Durban is the third largest city in South Africa and the country's leading holiday resort. A small settlement here in 1823; the Zulus, on whose tribal land Durban lies; and the Boers, all played a part in shaping Durban's character. Contract laborers arrived in 1860 to work on the sugar plantations. Visitors can experience the rich cultural heritage in the Indian and Zulu markets, parks and gardens, the long beaches lapped by the warm Indian Ocean and the excellent infrastructure luring visitors from all around the world.
TOP 10 PLACES TO VISIT
Muckleneuk designed by Sir Herbert Baker, holds the documents and artefacts collected by Dr Killie Campbell and her father Sir Marshall Campbell, and these are extremely important records of early Natal and Zulu culture. Works by black artists was collected by Killie Campbell 60 years before the Durban Gallery did. She was the first patron of Barbara Tyrrell, who recorded the traditional costumes of the indigenous peoples. Tyrrell's paintings beautifully convey clothing and decoration, and the grace of the people wearing them. These collections are well worth seeing.
2.uSHAKA MARINE WORLD
As one of the largest aquariums in the world, it is divided into sections including Sea World and Wet ‘n ‘Wild. With the biggest collection of sharks in the southern hemisphere, marine animals and exhibits, a mock-up 1940s steamer wreck featuring two classy restaurants, a shopping centre, and enough freshwater rides to make you seasick. You can 'meet' dolphins, seals and rays, but animal welfare groups suggest such interactions create stress for these creatures.
This museum features a private collection of Southern African tribal artefacts, displayed in Roberts House, a Victorian monument. Paul Mikula (owner-collector) has amassed outstanding examples of contemporary sculptures, beadwork of KwaZulu-Natal, carved statues, and artefacts from pipes to fertility dolls.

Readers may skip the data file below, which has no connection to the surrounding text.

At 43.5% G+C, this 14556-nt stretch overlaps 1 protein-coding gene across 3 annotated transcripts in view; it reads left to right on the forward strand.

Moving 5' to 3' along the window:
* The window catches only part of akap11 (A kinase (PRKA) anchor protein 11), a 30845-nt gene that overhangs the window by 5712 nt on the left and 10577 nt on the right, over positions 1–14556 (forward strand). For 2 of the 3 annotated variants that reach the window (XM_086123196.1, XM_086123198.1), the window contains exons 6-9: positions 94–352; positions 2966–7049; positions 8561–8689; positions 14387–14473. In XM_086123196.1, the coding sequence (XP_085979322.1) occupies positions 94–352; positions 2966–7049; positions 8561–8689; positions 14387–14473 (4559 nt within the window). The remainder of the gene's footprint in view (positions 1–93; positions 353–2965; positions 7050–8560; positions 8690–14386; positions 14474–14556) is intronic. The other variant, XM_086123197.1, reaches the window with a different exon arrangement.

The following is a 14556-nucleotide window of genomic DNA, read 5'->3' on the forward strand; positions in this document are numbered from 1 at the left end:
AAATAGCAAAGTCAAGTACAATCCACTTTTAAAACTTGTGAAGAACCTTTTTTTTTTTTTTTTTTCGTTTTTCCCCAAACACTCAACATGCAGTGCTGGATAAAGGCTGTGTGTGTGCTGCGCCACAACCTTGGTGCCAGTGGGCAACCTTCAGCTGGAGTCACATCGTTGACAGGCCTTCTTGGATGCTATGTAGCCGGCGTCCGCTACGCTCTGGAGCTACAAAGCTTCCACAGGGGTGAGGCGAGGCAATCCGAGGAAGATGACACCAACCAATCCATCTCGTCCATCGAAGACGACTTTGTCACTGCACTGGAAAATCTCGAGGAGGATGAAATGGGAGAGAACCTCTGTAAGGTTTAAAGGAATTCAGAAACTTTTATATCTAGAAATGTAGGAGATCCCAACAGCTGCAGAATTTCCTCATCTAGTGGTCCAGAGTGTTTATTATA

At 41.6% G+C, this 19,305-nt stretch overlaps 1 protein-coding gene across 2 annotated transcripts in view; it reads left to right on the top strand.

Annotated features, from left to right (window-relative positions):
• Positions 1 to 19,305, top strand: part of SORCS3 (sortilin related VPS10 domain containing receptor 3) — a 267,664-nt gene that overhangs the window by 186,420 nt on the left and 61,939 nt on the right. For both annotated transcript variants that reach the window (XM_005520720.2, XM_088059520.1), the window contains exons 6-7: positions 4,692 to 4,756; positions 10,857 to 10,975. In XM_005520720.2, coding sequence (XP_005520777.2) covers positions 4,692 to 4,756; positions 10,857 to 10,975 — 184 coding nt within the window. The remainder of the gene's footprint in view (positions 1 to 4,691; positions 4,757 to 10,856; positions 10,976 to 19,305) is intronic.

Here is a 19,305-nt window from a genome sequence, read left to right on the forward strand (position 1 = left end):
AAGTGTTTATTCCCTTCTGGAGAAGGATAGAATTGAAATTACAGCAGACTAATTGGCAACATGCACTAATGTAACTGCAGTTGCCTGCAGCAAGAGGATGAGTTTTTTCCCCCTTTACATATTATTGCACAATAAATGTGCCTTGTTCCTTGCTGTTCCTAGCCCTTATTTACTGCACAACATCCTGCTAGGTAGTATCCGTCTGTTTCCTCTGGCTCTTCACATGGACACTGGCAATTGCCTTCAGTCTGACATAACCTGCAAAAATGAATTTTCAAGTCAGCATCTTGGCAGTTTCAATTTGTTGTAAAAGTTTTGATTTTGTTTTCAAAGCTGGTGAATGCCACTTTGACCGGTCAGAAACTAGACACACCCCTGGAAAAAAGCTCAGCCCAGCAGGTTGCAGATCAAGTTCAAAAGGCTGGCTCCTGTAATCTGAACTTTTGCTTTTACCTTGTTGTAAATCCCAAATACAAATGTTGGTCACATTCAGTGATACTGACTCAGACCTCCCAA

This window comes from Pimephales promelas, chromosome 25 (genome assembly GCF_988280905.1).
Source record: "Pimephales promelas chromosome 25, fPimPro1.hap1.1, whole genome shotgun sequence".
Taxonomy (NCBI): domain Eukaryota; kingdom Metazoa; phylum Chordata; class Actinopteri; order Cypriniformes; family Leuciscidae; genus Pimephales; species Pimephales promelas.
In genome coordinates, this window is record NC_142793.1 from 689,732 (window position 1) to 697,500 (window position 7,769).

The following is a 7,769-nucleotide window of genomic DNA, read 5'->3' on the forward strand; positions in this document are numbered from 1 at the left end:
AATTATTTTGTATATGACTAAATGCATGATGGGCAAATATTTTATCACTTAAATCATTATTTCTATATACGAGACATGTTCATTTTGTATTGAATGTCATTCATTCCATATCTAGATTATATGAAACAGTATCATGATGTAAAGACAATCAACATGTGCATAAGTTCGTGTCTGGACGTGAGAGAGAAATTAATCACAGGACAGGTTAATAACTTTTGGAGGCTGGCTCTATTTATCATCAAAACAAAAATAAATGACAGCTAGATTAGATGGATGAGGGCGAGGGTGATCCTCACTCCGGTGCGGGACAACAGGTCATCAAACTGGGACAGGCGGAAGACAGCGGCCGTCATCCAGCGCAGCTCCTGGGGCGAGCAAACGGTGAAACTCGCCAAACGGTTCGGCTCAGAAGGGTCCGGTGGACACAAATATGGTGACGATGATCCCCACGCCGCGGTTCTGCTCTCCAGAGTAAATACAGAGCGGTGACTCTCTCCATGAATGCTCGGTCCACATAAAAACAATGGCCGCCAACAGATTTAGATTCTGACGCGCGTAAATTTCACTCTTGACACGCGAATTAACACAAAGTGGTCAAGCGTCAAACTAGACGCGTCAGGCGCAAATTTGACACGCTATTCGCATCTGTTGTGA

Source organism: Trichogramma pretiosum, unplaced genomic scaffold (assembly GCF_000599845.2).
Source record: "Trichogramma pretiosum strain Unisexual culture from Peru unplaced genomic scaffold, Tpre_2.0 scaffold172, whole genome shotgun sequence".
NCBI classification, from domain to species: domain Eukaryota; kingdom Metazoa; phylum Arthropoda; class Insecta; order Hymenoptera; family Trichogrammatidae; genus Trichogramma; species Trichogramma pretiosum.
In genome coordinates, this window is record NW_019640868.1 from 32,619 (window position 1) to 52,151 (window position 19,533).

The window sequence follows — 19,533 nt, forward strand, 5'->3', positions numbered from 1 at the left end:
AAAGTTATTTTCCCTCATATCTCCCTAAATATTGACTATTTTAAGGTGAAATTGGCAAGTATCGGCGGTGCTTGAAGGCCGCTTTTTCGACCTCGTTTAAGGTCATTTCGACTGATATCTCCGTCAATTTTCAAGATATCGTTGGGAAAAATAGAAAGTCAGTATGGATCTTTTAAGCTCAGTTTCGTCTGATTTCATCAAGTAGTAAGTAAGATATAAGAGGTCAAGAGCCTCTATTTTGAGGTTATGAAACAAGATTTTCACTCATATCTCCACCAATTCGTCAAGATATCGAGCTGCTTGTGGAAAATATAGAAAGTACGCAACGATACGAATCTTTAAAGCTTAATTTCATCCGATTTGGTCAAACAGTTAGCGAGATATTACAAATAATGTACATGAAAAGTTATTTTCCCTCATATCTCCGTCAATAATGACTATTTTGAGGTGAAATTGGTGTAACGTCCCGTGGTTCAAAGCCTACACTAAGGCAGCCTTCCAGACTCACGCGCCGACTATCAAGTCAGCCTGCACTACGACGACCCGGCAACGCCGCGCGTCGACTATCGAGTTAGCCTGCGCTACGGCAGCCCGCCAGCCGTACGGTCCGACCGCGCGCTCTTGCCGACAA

Situated in the Phoenix township, lies this gem of Durban’s historic past where Mahatma Gandhi lived and resisted oppressive apartheid regime. Visitor can see several exhibits dedicated to him, his wife Kasturba, and other leaders of the anti-apartheid movement.
5.THE SRI SRI RADHA RADHANATH TEMPLE
With its lavish architecture and the largest Hare Krishna temple in Africa it is surrounded by a beautiful lotus-shaped garden. The temple is an impressive confection of gold-tinged domes, gilded statues, chandeliers, marble tiles, and ceiling frescoes.
6.HARE KRISHNA TEMPLE OF UNDERSTANDING
As the most impressive and largest Krishna temple in the Southern Hemisphere it is richly decorated interior and exterior. The Three towering pillars with golden accents dominate an octagonal meditation room, while the ceiling frescoes depicting the life of Krishna. Other ornaments include crystal chandeliers, marble tiles, golden statuettes, and gold-tinted windows.
Suitable for the whole family, this touch of Venice in the heart of Durban provides an enjoyable alternative to sightseeing. Situated on the Durban’s Point Waterfront Canal, full of colorful fish life and flanked by photogenic bridges and great shopping opportunities. You can choose a romantic day or night ride, or go for another option, like Venetian masked ride, picnic ride, or deluxe tour with live music.
8.INANDA HERITAGE TRAIL
As part of the Freedom Route, the trail begins at the Inanda Township, home to the Ohlange Institute, where in 1994 Nelson Mandela voted in South Africa’s first democratic elections. The trail encompasses key historic sites that have been pivotal to the shaping of South Africa as it is today. Some of these sites include Gandhi’s Phoenix Settlement, where Mahatma Gandhi nurtured his passive-resistance philosophy, and the Inanda Seminary, one of South Africa’s oldest schools for girls founded by American missionaries in 1869.
It was formerly the Native Administration Department, where Durban’s colonial authorities formulated the structures of urban racial segregation, which were the blueprints of South Africa’s apartheid policy. Step through the copper-covered entrance doors to find a post-apartheid museum documenting the history experienced by all of Durban’s residents. Exhibitions on apartheid are housed in various rooms leading off a central courtyard.
The castle was built by Dering Stainbank in 1885 as a family home. The gracious old stone homestead is situated in the heart of the Kenneth Stainbank Nature Reserve, surrounded by giant Yellowwood trees. The 253 hectare nature reserve is home to many species of antelope, zebra and abundant birdlife. The castle remained in the family for 4 generations, and contains many of the original household contents including furniture from the 19th century, old family portraits and antique silverware. The castle was donated to the sate 50 year ago, but is still managed by the family. It is now open to the public for guided tours, school outings and hire of the grounds for small weddings, functions and photography.
OTHER PLACES TO VISIT
The best way to get around in Durban is by car, bus, taxi & Uber.